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CDOT encourages motorists to prepare vehicles now for winter driving

November 6, 2015 - Northwestern Colorado/CDOT Region 3 - Check highway & weather conditions before heading out and abide by Traction and Passenger Vehicle Chain laws, if implemented.

ROAD CONDITION/CLOSURE INFORMATION: To find the conditions and closures (including camera shots), log onto CDOT’s traveler information site at www.cotrip.org or call 511 from anywhere in the state. Better yet, sign up to receive CDOT Alerts to your email or mobile device (go to www.codot.gov and click the white envelope at the bottom of the page). Watch for periodic winter driving photos on our Facebook page and follow us on Twitter @ColoradoDOT. Also, download the free CDOT Mobile for information regarding the I-70 and I-25 corridors by texting “CDOT” to 25827 or search CDOT Mobile in your App Store.

NORTHWEST COLORADO –Winter weather has already moved into Northwest Colorado and CDOT wants to remind motorists to be prepared for the driving conditions. On I-70 today the forecast is calling for snow showers throughout the day that will keep roads icy and snow-packed in locations across the corridor. Our partners at the Colorado Avalanche Information Center (CAIC) are forecasting another possible storm moving into the region early next week.

During a winter storm, CDOT maintenance crews are on standby for round-the-clock patrol shifts. Maintenance area crews (see Area and Patrol details, below) are out on 24-hour operation—typically on rotating 12-hour shifts—until they reach dry road conditions. This means that during a storm, at least half the crew members on each patrol are out at any given time, some overlapping their shifts to keep coverage consistent. And, when warranted, avalanche control crews are working together with CAIC forecasters to trigger avalanches before they can run naturally.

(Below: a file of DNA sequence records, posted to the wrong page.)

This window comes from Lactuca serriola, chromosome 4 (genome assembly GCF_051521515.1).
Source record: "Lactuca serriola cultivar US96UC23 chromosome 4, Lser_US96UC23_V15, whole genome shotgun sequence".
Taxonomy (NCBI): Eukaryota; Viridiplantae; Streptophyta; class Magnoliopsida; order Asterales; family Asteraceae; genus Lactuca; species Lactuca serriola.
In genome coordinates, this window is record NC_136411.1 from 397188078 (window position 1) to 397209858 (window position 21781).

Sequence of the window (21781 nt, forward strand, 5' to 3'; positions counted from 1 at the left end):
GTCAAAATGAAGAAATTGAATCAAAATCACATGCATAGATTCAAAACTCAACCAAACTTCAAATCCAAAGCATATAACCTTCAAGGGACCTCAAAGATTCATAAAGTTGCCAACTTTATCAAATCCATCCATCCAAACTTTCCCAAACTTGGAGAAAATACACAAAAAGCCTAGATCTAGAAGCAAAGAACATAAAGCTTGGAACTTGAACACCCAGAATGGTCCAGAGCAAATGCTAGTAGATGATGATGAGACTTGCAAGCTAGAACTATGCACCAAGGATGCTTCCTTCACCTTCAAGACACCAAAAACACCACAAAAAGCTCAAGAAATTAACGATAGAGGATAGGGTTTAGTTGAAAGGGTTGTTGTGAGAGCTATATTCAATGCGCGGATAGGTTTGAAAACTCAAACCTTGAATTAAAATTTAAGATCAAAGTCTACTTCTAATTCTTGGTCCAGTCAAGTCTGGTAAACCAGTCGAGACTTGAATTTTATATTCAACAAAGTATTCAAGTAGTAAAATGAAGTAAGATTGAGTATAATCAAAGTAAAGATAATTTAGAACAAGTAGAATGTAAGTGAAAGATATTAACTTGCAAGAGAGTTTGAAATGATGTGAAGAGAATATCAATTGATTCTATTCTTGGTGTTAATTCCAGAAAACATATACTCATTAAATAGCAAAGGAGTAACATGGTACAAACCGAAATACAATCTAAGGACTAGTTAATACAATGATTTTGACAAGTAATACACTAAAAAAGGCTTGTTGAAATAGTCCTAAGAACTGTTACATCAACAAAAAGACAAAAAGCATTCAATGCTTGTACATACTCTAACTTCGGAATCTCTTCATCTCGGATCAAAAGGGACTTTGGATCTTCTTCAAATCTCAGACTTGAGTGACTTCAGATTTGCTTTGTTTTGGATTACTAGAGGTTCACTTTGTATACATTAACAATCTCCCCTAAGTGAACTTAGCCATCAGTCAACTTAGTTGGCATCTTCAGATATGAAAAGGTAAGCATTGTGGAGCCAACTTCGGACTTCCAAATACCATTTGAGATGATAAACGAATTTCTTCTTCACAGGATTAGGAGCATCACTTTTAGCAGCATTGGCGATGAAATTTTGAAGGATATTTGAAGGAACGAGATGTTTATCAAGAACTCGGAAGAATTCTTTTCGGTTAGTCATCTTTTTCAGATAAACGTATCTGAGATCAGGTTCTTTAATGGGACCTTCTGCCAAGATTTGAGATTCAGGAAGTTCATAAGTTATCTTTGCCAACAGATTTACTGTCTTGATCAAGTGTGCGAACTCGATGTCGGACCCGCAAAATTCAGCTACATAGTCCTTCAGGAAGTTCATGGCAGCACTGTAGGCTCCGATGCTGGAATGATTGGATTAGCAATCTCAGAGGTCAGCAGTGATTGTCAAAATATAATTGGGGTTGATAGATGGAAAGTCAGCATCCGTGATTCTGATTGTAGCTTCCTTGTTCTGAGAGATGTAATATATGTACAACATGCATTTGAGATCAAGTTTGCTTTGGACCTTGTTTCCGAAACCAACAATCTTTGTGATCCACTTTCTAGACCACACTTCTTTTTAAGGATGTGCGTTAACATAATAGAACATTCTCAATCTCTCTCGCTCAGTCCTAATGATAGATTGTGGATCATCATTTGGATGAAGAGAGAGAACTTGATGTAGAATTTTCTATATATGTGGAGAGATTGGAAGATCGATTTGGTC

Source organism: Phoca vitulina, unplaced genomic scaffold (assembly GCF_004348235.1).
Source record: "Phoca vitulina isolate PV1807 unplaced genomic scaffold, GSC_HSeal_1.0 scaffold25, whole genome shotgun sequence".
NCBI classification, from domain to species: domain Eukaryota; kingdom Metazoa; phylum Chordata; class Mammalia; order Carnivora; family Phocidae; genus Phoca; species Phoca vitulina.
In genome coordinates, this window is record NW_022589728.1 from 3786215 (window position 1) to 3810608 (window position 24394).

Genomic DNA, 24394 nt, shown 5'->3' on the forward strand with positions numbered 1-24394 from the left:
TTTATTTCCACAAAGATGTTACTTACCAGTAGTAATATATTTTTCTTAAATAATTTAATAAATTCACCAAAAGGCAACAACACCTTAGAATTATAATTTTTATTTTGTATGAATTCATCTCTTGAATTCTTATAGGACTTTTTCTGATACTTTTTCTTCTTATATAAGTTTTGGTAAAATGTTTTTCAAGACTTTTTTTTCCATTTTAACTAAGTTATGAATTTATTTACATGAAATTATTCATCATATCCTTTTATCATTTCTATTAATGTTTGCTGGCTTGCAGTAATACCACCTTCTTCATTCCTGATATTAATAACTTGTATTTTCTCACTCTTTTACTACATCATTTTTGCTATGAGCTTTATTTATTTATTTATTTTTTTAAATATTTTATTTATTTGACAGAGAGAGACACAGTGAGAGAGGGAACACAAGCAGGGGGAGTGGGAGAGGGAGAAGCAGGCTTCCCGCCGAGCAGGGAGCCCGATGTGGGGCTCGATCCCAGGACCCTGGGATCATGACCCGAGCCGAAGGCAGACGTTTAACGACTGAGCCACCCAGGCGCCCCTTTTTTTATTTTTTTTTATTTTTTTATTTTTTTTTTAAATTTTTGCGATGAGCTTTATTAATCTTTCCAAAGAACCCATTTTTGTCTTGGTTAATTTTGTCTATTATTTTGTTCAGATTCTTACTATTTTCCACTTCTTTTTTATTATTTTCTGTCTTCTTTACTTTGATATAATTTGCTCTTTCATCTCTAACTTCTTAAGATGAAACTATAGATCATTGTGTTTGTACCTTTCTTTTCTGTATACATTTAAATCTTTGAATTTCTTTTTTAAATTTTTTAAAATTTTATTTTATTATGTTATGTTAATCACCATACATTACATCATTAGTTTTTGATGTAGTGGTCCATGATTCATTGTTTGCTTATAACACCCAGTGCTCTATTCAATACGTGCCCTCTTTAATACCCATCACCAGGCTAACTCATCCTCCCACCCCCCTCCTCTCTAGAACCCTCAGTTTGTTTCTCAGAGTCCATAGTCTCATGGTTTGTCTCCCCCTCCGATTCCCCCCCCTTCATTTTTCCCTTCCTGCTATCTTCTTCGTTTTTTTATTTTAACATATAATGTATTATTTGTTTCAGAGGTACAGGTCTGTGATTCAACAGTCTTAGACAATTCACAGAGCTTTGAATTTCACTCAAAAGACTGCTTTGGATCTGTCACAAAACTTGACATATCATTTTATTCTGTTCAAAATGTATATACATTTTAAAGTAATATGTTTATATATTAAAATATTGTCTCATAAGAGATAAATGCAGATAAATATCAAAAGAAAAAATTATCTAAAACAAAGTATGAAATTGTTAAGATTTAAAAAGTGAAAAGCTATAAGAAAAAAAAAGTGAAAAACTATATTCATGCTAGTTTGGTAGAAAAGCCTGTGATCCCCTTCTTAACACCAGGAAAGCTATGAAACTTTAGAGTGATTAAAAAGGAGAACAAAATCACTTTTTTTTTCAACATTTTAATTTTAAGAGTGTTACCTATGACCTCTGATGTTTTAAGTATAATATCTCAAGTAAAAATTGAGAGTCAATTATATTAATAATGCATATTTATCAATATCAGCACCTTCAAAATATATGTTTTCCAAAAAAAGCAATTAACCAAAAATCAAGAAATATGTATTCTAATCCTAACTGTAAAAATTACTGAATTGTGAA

Motorists should be aware the Traction Law (Code 15) and Passenger Vehicle Chain Law (Code 16) could be implemented if conditions require it.  When either law is in effect, highway signage will be activated.

  • Traction Law — Motorists will need snow tires, tires with mud/snow (M/S) designation, or a four-wheel drive vehicle — all tires must have a minimum one-eighth inch tread.
  • Passenger Vehicle Chain Law — Every vehicle on the roadway must have chains or an alternative traction device (like AutoSock).

Without proper equipment, you can be fined $130. If your vehicle blocks the roadway, you could be fined more than $650.

“We ask motorists to take it slow when approaching our plows and give us room to work, said Mike Goolsby, CDOT Maintenance Superintendent for Section 2. “Our goal is to get the roads clear and safe as efficiently as possible.” 

“Motorists who have taken the time to get their vehicles prepared for winter weather will have a much better time navigating the conditions that change so rapidly,” stated Mark Eike, Maintenance Superintendent for Section 6 in Craig.

The following information provides details on each of Section 2’s and Section 6’s Maintenance Area and Patrol locations, personnel and equipment. Note: In addition to the patrol crews listed below, the Maintenance Section also includes special crews dedicated to avalanche mitigation, rest area maintenance, heavy equipment operation and shop maintenance. Our avalanche mitigation crew is in charge of avalanche control missions (in coordination with the Colorado Avalanche Information Center) on six mountain passes:  I-70 Vail Pass, US 6 Loveland Pass, US 40 Berthoud Pass, US 40 Rabbit Ears Pass, CO 82 Independence Pass and CO 65 Grand Mesa.